Kidney Transplant and Kidney Disease

Kidney Transplant and Kidney Disease

What Is Kidney Transplant?

When your kidneys fail, treatment is needed to replace the work your own kidneys can no longer do. Kidney transplant is one of the treatments. A kidney transplant is a surgical procedure to place a healthy kidney from a live or deceased donor into a person whose kidneys no longer function properly.

Who can get a kidney transplant?

Kidney patients of all ages from children to seniors can get a transplant.

You must be healthy enough to have the operation. Also you must be no cancer and infection. Every person being considered for transplant will get a full medical and psychosocial evaluation to make sure that they are a good candidate for transplant. This evaluation can help find any problems and then corrected before transplant. For most people, kidney transplant is considered to be a good treatment choice.

Where do donated kidneys come from?

A donated kidney can come from someone who died and donated a healthy kidney. It is called a deceased donor.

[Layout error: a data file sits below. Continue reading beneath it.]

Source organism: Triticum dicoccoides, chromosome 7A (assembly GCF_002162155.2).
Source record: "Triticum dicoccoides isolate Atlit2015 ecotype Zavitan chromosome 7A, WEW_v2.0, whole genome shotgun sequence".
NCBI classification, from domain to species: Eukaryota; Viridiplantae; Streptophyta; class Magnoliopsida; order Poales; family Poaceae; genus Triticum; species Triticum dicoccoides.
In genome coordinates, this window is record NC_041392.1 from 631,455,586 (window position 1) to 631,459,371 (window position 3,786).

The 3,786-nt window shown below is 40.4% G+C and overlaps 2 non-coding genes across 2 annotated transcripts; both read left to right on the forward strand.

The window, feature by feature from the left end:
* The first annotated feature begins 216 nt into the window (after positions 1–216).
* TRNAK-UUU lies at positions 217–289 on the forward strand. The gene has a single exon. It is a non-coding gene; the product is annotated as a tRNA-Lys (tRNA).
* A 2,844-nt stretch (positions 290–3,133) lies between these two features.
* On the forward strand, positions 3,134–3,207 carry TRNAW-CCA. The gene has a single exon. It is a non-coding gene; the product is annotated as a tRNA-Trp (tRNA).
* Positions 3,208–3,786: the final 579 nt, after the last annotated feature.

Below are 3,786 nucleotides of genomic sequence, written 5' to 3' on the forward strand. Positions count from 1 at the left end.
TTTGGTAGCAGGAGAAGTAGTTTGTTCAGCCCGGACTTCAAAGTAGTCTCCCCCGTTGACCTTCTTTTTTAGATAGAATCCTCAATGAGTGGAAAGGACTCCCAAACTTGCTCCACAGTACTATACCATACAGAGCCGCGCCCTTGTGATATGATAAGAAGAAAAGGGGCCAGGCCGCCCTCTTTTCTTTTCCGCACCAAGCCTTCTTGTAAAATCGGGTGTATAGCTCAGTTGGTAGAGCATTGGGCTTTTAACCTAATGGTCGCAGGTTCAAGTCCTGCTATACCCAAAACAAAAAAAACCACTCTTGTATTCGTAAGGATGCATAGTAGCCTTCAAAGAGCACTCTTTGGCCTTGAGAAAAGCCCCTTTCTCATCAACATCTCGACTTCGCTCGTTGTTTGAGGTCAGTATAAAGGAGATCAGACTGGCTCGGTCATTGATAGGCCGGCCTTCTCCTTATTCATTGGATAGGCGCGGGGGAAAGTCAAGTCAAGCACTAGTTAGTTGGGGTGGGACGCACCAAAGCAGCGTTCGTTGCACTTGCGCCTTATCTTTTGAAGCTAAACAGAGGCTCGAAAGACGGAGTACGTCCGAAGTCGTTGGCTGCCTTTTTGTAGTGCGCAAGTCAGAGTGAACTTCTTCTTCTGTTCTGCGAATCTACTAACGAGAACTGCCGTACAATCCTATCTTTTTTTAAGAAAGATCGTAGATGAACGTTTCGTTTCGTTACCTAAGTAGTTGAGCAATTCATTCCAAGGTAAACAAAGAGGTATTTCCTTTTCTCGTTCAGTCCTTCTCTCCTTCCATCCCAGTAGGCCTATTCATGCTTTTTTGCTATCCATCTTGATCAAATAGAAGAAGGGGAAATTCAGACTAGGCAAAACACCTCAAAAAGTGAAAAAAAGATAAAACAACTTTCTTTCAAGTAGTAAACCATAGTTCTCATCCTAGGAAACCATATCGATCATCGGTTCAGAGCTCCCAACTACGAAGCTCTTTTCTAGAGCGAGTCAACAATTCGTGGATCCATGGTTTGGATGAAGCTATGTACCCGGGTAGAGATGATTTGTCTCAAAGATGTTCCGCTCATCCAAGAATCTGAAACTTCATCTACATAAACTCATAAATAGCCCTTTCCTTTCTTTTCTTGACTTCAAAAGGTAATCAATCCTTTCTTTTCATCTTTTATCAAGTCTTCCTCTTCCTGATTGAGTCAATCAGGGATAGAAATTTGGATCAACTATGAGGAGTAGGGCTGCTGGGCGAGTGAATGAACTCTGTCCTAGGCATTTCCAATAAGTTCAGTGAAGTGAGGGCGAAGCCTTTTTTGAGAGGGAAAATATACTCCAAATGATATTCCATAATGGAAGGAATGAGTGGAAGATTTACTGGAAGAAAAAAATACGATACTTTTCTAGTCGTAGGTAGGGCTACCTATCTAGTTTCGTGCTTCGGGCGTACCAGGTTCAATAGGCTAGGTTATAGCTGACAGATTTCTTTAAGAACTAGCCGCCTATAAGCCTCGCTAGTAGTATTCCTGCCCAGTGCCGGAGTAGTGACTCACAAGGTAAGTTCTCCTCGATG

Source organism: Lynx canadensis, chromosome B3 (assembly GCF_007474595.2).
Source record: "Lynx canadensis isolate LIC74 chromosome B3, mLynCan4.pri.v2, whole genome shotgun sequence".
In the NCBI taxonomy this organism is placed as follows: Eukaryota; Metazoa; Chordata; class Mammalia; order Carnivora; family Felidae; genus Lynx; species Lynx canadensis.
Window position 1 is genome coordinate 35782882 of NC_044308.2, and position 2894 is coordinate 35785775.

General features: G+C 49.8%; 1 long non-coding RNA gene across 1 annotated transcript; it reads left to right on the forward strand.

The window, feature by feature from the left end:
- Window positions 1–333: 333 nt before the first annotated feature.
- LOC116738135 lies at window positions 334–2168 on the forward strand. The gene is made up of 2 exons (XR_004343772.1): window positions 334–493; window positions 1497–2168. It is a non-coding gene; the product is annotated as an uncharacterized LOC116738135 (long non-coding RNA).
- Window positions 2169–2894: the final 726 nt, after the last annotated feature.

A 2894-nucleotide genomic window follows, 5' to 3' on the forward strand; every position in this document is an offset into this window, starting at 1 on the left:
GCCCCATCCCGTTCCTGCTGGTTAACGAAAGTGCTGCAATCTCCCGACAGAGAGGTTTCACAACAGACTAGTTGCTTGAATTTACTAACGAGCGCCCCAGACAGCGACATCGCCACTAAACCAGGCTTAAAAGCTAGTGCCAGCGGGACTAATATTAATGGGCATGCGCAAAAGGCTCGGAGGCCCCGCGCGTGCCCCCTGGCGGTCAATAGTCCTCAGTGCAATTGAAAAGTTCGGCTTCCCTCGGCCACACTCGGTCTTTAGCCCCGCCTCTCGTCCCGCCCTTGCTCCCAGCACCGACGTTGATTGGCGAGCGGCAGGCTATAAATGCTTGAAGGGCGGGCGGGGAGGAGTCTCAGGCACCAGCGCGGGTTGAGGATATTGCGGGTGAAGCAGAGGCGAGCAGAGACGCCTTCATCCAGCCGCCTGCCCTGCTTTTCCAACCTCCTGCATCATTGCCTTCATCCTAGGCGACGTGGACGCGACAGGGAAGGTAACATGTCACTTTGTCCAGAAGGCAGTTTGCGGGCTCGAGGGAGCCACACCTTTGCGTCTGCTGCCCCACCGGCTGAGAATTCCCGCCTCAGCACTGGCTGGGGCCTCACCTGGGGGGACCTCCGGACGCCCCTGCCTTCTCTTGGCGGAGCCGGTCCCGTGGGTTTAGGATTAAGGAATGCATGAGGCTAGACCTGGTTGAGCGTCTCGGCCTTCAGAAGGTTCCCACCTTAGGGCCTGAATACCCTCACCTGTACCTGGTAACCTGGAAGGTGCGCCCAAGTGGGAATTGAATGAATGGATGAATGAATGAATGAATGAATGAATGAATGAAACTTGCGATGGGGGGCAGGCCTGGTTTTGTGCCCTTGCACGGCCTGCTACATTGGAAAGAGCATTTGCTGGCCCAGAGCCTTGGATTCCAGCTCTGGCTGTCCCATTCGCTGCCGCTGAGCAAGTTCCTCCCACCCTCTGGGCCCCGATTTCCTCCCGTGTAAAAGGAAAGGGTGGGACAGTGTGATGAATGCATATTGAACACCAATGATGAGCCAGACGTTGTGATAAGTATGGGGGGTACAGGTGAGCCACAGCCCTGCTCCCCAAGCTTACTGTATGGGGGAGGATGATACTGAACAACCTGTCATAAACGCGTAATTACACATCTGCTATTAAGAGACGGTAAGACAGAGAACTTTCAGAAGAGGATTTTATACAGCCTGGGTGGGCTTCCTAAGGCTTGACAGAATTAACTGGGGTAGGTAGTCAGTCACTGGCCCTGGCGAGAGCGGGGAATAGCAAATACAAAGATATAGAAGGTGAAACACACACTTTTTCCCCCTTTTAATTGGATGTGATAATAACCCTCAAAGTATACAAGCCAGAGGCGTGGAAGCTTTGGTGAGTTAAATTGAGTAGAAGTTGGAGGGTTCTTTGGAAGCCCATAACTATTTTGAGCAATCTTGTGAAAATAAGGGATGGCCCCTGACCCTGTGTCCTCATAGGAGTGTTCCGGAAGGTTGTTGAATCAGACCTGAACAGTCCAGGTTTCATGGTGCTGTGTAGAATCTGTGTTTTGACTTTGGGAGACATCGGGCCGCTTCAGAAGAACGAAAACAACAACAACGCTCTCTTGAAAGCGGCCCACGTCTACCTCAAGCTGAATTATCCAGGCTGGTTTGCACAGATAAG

Also donated kidneys can come from a living donor. This person may be a blood relative like a brother or sister, or non-blood relative like a husband or wife. They can also come from a friend or even a stranger.

What does the operation involve?

Your own kidneys are not taken out when you get a transplant. The surgeon leaves them where they are unless there is a medical reason to remove them. The donated kidney is placed into your lower abdomen. The operation takes about four hours. You will be sore at first, but you should be out of bed in a day or so, and home within a week. If the kidney came from a living donor, it should start to work very quickly. A kidney from a deceased donor can take longer to start working-two to four weeks or more. In that case, you need dialysis until the kidney begins to work.

After surgery, you have to take anti-rejection medicines and also you will be taught about their side effects. Anti-rejection medicines is to stop your body from attacking or rejecting the donated kidney. Without them, your immune system would see the donated kidney as foreign, and would attack and destroy it.

Are there any risks of having a kidney transplant?

Yes. The risks of having a kidney transplant include:

Rejection of the new kidney

Severe infection

Severe infection


Reaction to the anesthesia used for surgery

Failure of the donor kidney

Note: 7 days' Foot Bath is a small course of treatment, and 49 days' is a big course.

Is everyone able to have a kidney transplant?

Not everyone is able to have a kidney transplant. You will not usually have a kidney transplant if you have an active infection or another life-threatening disease like cancer or significant heart or lung disease.

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